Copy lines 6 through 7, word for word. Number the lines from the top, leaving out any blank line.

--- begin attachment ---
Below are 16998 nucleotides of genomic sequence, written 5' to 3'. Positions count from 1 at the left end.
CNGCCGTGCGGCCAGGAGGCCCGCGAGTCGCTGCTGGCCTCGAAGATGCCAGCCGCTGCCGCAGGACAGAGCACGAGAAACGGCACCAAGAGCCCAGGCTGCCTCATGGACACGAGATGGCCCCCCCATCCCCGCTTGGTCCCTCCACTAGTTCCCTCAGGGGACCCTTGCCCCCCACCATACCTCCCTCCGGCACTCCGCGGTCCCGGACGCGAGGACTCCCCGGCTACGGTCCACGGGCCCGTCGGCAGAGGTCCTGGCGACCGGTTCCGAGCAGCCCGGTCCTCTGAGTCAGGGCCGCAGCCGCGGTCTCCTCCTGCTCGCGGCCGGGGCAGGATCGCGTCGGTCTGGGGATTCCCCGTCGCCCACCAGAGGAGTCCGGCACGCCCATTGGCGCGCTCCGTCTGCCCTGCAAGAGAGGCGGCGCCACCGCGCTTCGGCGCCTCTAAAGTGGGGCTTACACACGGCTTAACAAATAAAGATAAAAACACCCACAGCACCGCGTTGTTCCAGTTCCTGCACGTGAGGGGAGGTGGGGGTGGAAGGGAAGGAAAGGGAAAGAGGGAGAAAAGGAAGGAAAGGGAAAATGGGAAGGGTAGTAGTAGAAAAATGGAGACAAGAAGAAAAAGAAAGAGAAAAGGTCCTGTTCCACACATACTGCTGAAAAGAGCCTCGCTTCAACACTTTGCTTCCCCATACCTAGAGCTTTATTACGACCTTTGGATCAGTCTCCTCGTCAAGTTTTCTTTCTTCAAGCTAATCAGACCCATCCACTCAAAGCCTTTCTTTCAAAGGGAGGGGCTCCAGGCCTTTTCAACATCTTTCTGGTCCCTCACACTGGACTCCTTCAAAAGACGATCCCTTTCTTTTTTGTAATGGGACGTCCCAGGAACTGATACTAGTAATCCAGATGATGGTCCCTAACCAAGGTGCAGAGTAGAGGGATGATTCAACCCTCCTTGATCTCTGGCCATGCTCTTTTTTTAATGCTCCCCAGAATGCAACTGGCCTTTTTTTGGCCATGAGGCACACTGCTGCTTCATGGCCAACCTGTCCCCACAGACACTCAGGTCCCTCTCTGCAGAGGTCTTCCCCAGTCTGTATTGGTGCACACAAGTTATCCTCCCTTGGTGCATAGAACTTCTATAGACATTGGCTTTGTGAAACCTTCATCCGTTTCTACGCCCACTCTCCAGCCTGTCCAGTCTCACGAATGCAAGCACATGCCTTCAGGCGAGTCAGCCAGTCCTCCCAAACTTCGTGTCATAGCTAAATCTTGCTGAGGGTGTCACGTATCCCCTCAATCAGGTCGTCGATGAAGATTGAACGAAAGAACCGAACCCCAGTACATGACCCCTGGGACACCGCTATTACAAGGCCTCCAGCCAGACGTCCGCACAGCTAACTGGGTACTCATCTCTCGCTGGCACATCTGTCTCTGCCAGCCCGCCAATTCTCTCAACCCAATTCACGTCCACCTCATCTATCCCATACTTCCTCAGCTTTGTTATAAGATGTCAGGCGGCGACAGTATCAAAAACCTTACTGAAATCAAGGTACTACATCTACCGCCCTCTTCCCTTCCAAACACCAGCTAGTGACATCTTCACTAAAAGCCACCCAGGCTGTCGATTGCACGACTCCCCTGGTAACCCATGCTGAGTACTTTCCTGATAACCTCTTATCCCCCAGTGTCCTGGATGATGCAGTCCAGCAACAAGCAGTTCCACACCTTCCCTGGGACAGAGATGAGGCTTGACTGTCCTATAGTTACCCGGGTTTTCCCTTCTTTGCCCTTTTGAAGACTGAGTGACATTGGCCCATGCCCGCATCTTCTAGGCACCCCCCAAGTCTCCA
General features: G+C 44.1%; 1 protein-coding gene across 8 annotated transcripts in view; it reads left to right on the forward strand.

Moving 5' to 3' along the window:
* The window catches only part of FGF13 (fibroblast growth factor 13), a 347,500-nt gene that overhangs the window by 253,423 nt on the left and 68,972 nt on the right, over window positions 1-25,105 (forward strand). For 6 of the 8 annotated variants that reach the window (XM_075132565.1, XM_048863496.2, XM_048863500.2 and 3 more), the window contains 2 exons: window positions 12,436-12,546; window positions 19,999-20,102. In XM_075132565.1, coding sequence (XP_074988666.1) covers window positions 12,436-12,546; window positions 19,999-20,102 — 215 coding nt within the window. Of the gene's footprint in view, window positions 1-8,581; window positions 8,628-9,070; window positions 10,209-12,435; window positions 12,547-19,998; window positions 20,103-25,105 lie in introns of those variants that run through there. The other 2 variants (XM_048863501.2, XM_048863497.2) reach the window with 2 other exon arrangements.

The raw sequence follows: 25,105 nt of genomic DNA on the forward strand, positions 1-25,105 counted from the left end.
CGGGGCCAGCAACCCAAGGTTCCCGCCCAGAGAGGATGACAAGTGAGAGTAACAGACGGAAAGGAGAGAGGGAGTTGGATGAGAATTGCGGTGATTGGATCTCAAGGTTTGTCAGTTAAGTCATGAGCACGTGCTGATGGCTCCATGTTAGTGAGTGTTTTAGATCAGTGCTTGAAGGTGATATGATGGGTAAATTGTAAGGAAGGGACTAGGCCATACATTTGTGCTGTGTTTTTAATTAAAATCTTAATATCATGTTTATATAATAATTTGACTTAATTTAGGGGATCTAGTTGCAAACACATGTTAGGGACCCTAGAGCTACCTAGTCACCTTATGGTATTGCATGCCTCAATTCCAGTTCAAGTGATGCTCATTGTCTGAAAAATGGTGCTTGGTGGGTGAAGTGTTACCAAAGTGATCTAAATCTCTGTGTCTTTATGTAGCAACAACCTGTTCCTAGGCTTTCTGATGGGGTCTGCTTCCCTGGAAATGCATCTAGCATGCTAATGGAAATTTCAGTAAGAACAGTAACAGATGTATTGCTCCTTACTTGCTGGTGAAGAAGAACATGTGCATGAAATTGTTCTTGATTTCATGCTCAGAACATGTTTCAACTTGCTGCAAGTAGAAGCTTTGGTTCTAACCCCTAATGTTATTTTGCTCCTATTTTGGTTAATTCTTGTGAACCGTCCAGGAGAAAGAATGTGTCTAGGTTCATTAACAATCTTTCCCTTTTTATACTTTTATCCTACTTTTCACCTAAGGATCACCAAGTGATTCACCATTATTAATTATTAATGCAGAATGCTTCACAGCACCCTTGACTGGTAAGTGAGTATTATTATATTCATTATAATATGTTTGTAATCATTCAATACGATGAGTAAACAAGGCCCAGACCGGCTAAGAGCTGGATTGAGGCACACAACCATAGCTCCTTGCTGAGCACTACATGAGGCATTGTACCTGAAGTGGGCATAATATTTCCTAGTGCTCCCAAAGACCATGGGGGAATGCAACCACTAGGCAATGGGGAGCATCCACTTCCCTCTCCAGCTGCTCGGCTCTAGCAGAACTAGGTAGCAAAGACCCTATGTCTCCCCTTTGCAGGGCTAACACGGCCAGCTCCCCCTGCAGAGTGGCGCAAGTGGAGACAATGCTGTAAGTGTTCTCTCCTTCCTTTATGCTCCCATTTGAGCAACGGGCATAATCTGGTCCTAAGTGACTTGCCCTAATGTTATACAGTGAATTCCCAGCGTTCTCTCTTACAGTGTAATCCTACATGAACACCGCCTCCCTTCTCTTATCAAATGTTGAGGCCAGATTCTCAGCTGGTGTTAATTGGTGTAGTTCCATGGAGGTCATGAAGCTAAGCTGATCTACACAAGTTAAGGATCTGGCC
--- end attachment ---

The raw sequence follows: 25,105 nt of genomic DNA on the forward strand, positions 1-25,105 counted from the left end.
CGGGGCCAGCAACCCAAGGTTCCCGCCCAGAGAGGATGACAAGTGAGAGTAACAGACGGAAAGGAGAGAGGGAGTTGGATGAGAATTGCGGTGATTGGATCTCAAGGTTTGTCAGTTAAGTCATGAGCACGTGCTGATGGCTCCATGTTAGTGAGTGTTTTAGATCAGTGCTTGAAGGTGATATGATGGGTAAATTGTAAGGAAGGGACTAGGCCATACATTTGTGCTGTGTTTTTAATTAAAATCTTAATATCATGTTTATATAATAATTTGACTTAATTTAGGGGATCTAGTTGCAAACACATGTTAGGGACCCTAGAGCTACCTAGTCACCTTATGGTATTGCATGCCTCAATTCCAGTTCAAGTGATGCTCATTGTCTGAAAAATGGTGCTTGGTGGGTGAAGTGTTACCAAAGTGATCTAAATCTCTGTGTCTTTATGTAGCAACAACCTGTTCCTAGGCTTTCTGATGGGGTCTGCTTCCCTGGAAATGCATCTAGCATGCTAATGGAAATTTCAGTAAGAACAGTAACAGATGTATTGCTCCTTACTTGCTGGTGAAGAAGAACATGTGCATGAAATTGTTCTTGATTTCATGCTCAGAACATGTTTCAACTTGCTGCAAGTAGAAGCTTTGGTTCTAACCCCTAATGTTATTTTGCTCCTATTTTGGTTAATTCTTGTGAACCGTCCAGGAGAAAGAATGTGTCTAGGTTCATTAACAATCTTTCCCTTTTTATACTTTTATCCTACTTTTCACCTAAGGATCACCAAGTGATTCACCATTATTAATTATTAATGCAGAATGCTTCACAGCACCCTTGACTGGTAAGTGAGTATTATTATATTCATTATAATATGTTTGTAATCATTCAATACGATGAGTAAACAAGGCCCAGACCGGCTAAGAGCTGGATTGAGGCACACAACCATAGCTCCTTGCTGAGCACTACATGAGGCATTGTACCTGAAGTGGGCATAATATTTCCTAGTGCTCCCAAAGACCATGGGGGAATGCAACCACTAGGCAATGGGGAGCATCCACTTCCCTCTCCAGCTGCTCGGCTCTAGCAGAACTAGGTAGCAAAGACCCTATGTCTCCCCTTTGCAGGGCTAACACGGCCAGCTCCCCCTGCAGAGTGGCGCAAGTGGAGACAATGCTGTAAGTGTTCTCTCCTTCCTTTATGCTCCCATTTGAGCAACGGGCATAATCTGGTCCTAAGTGACTTGCCCTAATGTTATACAGTGAATTCCCAGCGTTCTCTCTTACAGTGTAATCCTACATGAACACCGCCTCCCTTCTCTTATCAAATGTTGAGGCCAGATTCTCAGCTGGTGTTAATTGGTGTAGTTCCATGGAGGTCATGAAGCTAAGCTGATCTACACAAGTTAAGGATCTGGCC